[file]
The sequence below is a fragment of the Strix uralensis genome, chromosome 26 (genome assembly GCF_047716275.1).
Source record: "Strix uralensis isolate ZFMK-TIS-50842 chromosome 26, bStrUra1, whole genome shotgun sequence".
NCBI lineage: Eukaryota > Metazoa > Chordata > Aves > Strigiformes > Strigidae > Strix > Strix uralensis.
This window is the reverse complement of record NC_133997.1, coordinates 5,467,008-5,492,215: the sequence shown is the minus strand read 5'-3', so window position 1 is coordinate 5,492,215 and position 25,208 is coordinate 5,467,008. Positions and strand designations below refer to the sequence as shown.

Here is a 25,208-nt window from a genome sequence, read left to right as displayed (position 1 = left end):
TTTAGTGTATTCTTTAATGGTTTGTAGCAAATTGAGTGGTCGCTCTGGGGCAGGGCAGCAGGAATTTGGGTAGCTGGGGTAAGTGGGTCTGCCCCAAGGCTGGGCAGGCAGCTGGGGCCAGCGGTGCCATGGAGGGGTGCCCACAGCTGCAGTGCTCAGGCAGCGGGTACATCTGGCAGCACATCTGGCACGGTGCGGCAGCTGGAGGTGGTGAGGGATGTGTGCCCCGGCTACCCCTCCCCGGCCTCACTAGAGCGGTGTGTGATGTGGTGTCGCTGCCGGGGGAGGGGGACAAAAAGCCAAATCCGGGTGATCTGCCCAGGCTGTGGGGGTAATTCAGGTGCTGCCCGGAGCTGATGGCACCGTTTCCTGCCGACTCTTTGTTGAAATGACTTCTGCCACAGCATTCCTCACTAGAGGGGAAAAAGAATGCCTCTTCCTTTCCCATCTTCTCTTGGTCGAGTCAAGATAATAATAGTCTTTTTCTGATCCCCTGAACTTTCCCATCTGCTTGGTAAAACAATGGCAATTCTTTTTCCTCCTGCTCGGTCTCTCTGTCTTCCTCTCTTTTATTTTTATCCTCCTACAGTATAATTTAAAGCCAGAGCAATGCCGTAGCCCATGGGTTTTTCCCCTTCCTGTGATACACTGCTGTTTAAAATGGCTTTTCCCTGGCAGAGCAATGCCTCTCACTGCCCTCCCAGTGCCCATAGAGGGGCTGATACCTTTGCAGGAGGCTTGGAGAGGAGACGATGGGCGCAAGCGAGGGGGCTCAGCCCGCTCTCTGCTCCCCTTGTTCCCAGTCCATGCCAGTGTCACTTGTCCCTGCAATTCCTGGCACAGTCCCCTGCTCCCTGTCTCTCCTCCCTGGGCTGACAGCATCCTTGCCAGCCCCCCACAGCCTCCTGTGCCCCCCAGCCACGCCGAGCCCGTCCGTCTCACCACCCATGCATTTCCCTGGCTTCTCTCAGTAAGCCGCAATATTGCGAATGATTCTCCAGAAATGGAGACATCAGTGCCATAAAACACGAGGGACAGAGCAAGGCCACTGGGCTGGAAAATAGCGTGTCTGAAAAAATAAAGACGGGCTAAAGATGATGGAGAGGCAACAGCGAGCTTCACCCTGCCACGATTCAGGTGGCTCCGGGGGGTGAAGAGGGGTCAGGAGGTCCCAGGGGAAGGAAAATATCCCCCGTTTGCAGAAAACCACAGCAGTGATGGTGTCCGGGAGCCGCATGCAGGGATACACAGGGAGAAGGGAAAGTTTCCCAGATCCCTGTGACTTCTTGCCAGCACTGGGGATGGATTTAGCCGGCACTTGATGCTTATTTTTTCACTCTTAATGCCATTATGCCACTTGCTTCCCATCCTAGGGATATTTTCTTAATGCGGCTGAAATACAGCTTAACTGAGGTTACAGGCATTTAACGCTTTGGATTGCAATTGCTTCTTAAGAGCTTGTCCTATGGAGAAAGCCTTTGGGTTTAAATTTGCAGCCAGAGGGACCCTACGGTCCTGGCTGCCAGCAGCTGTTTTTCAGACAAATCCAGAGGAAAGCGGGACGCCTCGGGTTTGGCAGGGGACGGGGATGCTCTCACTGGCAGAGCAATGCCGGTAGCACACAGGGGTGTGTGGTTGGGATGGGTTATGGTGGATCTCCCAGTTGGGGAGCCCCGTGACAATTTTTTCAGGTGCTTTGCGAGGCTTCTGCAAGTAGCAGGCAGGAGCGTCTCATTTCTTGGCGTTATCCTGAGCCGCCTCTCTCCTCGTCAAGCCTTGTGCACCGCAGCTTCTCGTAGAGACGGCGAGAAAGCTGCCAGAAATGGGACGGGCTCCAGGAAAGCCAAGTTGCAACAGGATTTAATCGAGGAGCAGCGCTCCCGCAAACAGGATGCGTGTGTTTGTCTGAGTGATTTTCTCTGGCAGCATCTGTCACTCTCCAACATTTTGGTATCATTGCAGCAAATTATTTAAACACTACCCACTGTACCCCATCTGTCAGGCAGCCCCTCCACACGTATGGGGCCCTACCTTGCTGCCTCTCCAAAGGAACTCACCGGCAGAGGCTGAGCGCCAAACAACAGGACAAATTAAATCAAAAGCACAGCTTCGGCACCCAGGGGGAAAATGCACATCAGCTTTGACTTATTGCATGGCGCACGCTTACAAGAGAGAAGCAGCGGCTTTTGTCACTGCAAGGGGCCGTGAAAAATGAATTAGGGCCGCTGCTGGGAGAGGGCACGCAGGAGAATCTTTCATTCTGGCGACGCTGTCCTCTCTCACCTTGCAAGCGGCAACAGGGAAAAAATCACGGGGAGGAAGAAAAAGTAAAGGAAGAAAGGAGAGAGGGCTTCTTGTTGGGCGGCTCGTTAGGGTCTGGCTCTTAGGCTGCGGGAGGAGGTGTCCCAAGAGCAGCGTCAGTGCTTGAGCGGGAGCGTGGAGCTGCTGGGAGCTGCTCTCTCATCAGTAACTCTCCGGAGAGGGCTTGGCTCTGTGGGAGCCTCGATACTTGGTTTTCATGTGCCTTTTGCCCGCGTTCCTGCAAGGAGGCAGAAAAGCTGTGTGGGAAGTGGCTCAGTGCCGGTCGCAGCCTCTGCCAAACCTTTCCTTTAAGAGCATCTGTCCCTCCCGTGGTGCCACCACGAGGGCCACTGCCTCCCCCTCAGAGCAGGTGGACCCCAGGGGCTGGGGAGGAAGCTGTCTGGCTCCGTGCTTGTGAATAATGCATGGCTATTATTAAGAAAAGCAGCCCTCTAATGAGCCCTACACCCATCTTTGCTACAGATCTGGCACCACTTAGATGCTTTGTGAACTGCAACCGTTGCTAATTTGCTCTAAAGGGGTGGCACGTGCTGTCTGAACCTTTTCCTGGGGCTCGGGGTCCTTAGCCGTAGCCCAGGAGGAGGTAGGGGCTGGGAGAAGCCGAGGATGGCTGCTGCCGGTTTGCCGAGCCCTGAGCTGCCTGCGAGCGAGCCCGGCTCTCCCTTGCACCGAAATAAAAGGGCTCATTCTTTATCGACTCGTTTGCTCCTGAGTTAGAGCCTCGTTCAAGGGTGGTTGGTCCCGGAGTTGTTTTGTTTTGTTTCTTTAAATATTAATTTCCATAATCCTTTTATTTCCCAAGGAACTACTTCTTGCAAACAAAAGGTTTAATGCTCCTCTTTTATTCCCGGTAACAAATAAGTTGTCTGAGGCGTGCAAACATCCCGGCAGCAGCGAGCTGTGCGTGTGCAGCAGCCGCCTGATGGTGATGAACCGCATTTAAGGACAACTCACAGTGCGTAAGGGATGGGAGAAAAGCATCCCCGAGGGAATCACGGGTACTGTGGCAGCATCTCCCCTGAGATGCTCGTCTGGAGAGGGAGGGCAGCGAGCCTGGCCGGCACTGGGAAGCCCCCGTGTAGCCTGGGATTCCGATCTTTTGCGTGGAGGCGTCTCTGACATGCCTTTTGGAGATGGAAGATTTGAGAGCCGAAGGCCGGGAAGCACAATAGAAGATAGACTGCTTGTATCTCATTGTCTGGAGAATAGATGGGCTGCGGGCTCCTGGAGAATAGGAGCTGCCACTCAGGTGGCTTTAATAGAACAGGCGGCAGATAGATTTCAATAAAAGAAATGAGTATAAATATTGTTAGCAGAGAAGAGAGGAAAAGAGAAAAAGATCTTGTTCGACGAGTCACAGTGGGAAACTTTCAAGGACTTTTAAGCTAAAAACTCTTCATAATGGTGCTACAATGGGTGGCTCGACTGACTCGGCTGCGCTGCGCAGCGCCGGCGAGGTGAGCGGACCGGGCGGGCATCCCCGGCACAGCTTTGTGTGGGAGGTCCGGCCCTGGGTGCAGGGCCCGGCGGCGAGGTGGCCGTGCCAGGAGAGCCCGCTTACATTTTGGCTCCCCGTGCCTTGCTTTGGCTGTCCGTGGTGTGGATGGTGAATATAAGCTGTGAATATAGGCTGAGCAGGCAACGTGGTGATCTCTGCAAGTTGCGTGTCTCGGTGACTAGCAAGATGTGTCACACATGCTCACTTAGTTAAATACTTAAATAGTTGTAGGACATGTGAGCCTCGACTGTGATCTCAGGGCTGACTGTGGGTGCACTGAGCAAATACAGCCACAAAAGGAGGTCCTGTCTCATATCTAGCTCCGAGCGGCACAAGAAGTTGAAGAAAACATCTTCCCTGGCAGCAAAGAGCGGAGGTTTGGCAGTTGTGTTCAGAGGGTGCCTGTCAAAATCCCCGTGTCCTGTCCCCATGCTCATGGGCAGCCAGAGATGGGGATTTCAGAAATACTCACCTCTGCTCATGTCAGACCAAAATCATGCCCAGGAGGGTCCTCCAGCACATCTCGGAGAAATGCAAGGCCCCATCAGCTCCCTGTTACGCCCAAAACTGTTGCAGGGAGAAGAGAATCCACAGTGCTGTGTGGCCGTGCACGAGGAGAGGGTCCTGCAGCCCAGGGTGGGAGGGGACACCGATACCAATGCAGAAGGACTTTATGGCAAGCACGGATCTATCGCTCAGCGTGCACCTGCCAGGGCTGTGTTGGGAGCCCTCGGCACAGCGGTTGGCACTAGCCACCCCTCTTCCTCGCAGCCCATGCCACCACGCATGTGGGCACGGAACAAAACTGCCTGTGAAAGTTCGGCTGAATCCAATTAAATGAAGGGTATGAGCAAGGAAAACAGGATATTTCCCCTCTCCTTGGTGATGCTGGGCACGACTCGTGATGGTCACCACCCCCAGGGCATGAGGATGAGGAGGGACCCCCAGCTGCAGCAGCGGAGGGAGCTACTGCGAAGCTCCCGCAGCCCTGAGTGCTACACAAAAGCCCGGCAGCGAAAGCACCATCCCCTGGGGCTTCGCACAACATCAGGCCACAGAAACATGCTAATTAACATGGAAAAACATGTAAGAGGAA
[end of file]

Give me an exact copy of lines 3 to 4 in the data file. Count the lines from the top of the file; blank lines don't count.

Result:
NCBI lineage: Eukaryota > Metazoa > Chordata > Aves > Strigiformes > Strigidae > Strix > Strix uralensis.
This window is the reverse complement of record NC_133997.1, coordinates 5,467,008-5,492,215: the sequence shown is the minus strand read 5'-3', so window position 1 is coordinate 5,492,215 and position 25,208 is coordinate 5,467,008. Positions and strand designations below refer to the sequence as shown.